Protein misfolding
Life may be thought of as the co-ordinated activity of proteins, and disease as an imbalance of proteins that adversely affects the quality of life – either through too little of a particular protein being present, or too much of a protein, or a protein being produced or rendered dysfunctional, or produced at the wrong place or the wrong time. Biomatics is yet another modality of protein function which can go awry.  Inappropriate folding is one way in which a protein imbalance may arise – the misfolded protein may be nonfunctional or suboptimally functional, or it may be degraded by cellular machinery, or the misfolding may expose epitopes which lead to dysfunctional interactions with other proteins. There are a number of serious diseases which have a common aspect in that they all appear to involve inappropriate folding of a particular protein. These diseases are sometimes lumped together under the heading of the protein misfolding diseases.
Biomatic models deal with computational functioning of proteins.  Proteins are complex machines governed by laws which in great amount intersect those of computer science and mathematics. Proteins are in the domain of computer science as much as they are in biology and chemistry. They are naturally occuring computing machinery. In biomatics the protein is a finite state machine which is a property that they share with their silicon cousins.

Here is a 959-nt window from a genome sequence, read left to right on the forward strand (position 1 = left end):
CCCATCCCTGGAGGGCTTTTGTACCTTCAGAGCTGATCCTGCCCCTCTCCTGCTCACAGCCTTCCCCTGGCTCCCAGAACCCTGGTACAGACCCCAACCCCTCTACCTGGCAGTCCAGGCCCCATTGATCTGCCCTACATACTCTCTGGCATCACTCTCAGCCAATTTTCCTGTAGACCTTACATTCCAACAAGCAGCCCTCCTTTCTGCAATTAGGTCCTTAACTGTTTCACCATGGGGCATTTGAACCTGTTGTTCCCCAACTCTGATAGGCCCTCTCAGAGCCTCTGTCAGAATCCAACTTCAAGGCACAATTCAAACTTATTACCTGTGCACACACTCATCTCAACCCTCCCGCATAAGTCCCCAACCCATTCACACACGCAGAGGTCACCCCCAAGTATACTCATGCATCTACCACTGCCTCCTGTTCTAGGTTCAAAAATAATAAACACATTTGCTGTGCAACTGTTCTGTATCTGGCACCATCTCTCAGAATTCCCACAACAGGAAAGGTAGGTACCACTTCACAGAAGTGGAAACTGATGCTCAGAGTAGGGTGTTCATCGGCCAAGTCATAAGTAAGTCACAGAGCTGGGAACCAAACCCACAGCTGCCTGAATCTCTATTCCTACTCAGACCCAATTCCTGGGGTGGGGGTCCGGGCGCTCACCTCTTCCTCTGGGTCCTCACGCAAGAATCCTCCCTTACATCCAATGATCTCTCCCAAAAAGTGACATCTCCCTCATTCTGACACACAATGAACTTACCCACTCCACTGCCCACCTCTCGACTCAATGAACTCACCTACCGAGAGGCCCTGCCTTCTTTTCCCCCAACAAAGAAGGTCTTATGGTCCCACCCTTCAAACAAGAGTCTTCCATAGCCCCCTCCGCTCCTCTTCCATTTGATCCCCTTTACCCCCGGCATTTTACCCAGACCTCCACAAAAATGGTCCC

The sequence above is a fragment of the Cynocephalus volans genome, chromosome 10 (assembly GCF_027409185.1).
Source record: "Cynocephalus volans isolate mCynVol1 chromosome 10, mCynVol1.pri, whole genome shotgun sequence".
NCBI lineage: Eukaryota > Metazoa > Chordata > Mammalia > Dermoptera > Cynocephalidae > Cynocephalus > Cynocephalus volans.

Finite State Disease Models

 The human body involves many diverse "systems" occuring at many scales from molecular to populational.  Biomatics involves those biological systems that behave according to principles of Computer Science.  Those systems that can be modeled in a discrete on/off, zero/one way.  In the human body of course, the DNA Machinery, is at the kernel of these systems. The geometry and thermodynamic forces involved in the activities of the carbon atom and chains of such atoms result in a discrete or digital computing machine as a result of rotations about covalent bonds and other possible mechanisms.  Since all conditions and diseases have a genetic component, these automata  based models are essential.  


Protein folding diseases

The process of protein folding is remarkably efficient, but sometimes it can go wrong. This can have harmful consequences, as the incorrect folding of proteins is thought to be the cause of diseases, such as Alzheimer�s disease and cancer. For a long time, protein folding was regarded as simply a theoretical problem. Researchers investigated the mechanisms of protein folding to close the huge gap in our knowledge between the genetic blueprint of a protein and its biological function. Only in the 1990s did it become clear that wrongly folded proteins are involved in the development of many diseases. Now, protein folding has become a focus of attention in pharmaceutical research: it is probable that new approaches to the treatment of diseases such as cancer and Alzheimer�s disease are to be found within its convoluted pathways.